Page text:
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U.S. election day? More like election week as experts warn of delayed results

Growing popularity of early voting has complicated the counting process
Voters wait in line to make corrections to their ballots for the midterm elections at City Hall in Philadelphia, Monday, Nov. 7, 2022. THE CANADIAN PRESS/AP, Matt Rourke

Last-minute voters are headed to the polls across the United States today — but the results of the 2022 midterm elections may not be clear for days.

Campaign officials and political observers are warning Americans that they likely won’t know the final outcome before the end of the week.

The growing popularity of early voting, long a reality in the U.S. but never more so than since the COVID-19 pandemic, has complicated the counting process.

That’s producing ominous echoes of 2020 in battleground states like Pennsylvania, where polls suggest the fight for control of the Senate is coming down to the wire.

Brendan McPhillips, the campaign manager for Democratic Senate hopeful John Fetterman, is warning supporters that the final results will likely take several days.

McPhillips also says that because ballots that are cast on election day, which often favour Republicans, tend to be counted first, Fetterman’s rivals may try to declare premature victory.

“Republicans are already laying the groundwork to potentially spread false conspiracy theories about the likely ‘red mirage’ of ballot processing in Pennsylvania,” McPhillips said Monday in a note to supporters.

More than 1.4 million mail-in ballots were requested in Pennsylvania this year, he added — 70 per cent of them by registered Democrats, compared to 20 per cent by registered Republicans.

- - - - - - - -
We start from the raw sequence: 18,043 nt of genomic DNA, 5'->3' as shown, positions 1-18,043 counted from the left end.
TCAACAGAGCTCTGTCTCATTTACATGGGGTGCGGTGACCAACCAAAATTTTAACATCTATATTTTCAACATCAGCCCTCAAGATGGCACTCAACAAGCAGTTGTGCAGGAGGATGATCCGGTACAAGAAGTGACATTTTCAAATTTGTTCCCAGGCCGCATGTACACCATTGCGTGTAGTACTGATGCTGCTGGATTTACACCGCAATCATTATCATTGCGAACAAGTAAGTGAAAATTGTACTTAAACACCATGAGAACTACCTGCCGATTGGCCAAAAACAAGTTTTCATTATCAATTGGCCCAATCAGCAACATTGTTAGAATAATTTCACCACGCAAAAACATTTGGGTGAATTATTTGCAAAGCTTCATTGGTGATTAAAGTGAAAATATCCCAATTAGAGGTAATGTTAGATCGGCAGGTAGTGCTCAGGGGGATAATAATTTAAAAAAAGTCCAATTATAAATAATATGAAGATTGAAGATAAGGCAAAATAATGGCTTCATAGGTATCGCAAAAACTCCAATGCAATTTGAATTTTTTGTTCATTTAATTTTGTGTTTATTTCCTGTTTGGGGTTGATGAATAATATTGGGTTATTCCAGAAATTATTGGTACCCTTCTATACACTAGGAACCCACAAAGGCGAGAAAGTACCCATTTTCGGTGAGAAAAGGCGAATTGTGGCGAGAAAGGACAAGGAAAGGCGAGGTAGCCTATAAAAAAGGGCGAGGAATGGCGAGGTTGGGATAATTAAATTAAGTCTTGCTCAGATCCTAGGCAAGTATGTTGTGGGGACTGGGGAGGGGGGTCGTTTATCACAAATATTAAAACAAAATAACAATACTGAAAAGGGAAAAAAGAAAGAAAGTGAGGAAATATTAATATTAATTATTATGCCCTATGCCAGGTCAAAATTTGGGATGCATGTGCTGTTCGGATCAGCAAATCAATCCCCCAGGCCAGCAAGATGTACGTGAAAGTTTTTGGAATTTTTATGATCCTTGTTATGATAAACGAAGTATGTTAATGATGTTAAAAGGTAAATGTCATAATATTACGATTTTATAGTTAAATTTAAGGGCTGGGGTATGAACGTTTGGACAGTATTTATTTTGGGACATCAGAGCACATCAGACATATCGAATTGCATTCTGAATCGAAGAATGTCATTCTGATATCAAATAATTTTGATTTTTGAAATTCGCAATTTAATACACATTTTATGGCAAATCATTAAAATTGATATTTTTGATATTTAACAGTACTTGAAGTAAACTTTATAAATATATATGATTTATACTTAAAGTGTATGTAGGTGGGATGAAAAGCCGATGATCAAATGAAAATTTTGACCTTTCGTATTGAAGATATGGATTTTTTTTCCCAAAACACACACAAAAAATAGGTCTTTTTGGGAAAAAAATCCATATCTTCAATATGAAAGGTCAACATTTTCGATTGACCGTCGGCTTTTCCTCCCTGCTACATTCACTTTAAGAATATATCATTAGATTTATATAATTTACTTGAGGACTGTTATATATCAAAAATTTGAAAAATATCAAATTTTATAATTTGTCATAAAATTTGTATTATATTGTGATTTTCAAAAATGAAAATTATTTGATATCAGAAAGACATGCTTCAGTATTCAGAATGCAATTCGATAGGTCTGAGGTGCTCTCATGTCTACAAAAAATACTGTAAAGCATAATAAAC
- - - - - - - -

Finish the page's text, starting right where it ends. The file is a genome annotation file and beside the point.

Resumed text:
“We expect that in-person votes will skew Republican, and that mail votes will skew heavily Democratic — similar to how they did in 2020.”

McPhillips is worried about a repeat of what happened two years ago, when a strong Republican showing early helped to fuel the impression of a GOP victory, and later Donald Trump’s claims of a stolen election.

Others, including the U.S. Department of Justice, are concerned that so-called “poll watchers” in states like Georgia, Arizona and Florida could be intent on discouraging people from exercising their right to vote.

The division of the Justice Department that monitors civil rights said Monday it would be keeping tabs on the polls in 64 counties across 24 states to ensure “compliance with federal voting rights laws.”

“Since the passage of the Voting Rights Act of 1965, the Civil Rights Division has regularly monitored elections in the field in jurisdictions around the country to protect the rights of voters,” the department said in a release.

“The Civil Rights Division will also take complaints from the public nationwide regarding possible violations of the federal voting rights laws through its call center.”

In other words, welcome to election day in the United States in 2022.

Democrats, buffeted by fierce electoral headwinds that include inflation, escalating fears of crime and a deeply unpopular president in the White House, have been leaning into what they describe as an effort to erode U.S. democracy.